In response to:

Lessons of the Master from the November 6, 1986 issue

To the Editors:

T.S. Eliot’s supposed wisecrack about Henry James is actually a compliment (“Lessons of the Master,” NYR, Nov. 6). Context herewith: I think Mr. Vidal might enjoy it.

James’s critical genius comes out most tellingly in his mastery over, his baffling escape from, Ideas; a mastery and an escape which are perhaps the last test of a superior intelligence. He had a mind so fine that no idea could violate it…. In England, ideas run wild and pasture on the emotions; instead of thinking with our feelings (a very different thing) we corrupt our feelings with ideas; we produce the public, the political, the emotional idea, evading sensation and thought…. Mr. Chesterton’s brain swarms with ideas; I see no evidence that it thinks. James in his novels is like the best French critics in maintaining a point of view, a view-point untouched by the parasite idea. He is the most intelligent man of his generation.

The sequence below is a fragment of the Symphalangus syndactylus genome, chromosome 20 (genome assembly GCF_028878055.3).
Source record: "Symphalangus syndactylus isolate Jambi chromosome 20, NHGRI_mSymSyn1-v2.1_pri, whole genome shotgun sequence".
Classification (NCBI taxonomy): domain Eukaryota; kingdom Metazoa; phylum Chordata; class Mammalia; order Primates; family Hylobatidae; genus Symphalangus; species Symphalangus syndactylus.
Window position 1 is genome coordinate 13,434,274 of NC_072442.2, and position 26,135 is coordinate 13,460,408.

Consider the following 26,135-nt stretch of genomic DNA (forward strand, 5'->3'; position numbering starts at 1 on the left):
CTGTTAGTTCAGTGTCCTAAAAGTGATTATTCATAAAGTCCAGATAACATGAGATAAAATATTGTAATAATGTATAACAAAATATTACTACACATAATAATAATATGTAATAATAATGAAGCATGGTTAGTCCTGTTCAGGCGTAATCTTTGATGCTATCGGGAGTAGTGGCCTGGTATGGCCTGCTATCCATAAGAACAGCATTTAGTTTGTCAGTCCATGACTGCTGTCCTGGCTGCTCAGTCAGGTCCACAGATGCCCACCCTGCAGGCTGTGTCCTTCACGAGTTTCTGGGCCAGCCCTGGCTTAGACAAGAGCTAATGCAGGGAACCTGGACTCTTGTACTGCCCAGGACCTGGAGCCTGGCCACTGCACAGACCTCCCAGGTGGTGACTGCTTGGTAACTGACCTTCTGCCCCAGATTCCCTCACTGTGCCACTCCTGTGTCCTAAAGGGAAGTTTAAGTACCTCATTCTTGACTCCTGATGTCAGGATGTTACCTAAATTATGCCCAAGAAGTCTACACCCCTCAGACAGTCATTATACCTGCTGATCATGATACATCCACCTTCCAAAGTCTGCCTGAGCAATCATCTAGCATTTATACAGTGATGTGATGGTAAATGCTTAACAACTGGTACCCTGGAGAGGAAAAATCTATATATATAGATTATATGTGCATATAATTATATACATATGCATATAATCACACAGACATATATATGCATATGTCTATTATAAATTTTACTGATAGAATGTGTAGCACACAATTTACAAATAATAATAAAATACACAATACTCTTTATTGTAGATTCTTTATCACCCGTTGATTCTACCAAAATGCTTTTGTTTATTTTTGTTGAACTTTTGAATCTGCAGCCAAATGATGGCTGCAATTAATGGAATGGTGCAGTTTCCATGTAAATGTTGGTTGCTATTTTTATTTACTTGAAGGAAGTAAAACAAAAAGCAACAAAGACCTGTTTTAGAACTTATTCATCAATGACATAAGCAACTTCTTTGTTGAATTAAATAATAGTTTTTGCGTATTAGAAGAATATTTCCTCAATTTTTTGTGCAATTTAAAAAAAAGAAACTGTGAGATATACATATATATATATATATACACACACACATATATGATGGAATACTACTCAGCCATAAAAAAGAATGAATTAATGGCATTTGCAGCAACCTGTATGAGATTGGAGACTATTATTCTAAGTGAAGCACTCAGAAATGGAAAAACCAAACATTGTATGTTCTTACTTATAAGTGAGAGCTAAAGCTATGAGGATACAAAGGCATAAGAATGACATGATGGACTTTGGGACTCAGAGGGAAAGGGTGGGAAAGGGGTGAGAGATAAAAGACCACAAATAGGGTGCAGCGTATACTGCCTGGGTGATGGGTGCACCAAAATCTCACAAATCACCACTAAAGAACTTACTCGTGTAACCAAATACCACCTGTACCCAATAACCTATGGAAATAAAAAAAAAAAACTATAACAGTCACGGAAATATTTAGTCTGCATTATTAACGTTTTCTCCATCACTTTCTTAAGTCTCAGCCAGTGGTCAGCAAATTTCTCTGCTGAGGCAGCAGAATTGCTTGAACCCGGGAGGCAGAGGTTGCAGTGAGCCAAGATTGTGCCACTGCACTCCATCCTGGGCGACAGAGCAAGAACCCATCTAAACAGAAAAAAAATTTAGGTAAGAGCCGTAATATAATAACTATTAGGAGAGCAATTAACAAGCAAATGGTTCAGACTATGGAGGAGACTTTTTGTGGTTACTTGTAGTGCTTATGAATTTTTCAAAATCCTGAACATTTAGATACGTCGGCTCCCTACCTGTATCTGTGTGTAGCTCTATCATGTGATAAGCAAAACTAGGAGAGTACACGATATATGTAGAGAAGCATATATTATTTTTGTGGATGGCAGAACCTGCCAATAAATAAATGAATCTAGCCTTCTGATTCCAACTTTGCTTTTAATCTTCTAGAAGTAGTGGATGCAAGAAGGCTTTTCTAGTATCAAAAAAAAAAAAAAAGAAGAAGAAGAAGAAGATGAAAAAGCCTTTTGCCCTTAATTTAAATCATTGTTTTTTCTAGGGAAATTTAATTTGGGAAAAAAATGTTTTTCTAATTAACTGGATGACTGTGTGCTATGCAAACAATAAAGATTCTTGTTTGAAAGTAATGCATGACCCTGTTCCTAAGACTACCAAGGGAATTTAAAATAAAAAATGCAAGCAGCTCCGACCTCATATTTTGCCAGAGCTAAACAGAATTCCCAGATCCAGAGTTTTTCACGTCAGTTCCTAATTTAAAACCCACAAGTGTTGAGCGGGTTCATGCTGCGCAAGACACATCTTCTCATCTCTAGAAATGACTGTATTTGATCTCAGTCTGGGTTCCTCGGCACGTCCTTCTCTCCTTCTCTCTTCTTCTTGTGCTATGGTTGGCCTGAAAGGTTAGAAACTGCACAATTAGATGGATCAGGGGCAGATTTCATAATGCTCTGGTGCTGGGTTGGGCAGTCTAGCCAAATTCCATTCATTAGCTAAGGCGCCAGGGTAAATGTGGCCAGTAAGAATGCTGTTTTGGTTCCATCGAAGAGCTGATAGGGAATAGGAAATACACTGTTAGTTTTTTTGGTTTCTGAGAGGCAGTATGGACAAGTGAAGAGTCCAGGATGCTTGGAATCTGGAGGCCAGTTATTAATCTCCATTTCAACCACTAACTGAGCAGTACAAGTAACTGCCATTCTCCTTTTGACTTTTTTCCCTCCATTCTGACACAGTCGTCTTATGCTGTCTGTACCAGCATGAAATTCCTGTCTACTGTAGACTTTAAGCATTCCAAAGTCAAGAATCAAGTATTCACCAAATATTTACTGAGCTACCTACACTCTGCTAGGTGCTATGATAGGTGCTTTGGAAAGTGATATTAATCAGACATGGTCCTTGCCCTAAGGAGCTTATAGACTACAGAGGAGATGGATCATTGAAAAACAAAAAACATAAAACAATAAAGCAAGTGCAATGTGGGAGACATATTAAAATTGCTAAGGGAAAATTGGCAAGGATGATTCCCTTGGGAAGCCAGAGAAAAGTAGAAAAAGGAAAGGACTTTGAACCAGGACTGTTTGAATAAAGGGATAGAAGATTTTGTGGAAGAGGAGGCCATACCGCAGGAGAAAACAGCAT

(Little Review, 1918)

Eleanor Cook

Victoria College

Toronto, Ontario, Canada

Gore Vidal replies:

Although, like the late Lord Mountbatten, I have never been wrong, my memory is no longer infallible, to put it mildly. I am in Cook’s debt not only for quoting Eliot in full but for omitting, out of tact, the occasion for his remarks: a review of that all-time neo-conservative black hole, Henry Adams.

This Issue

December 18, 1986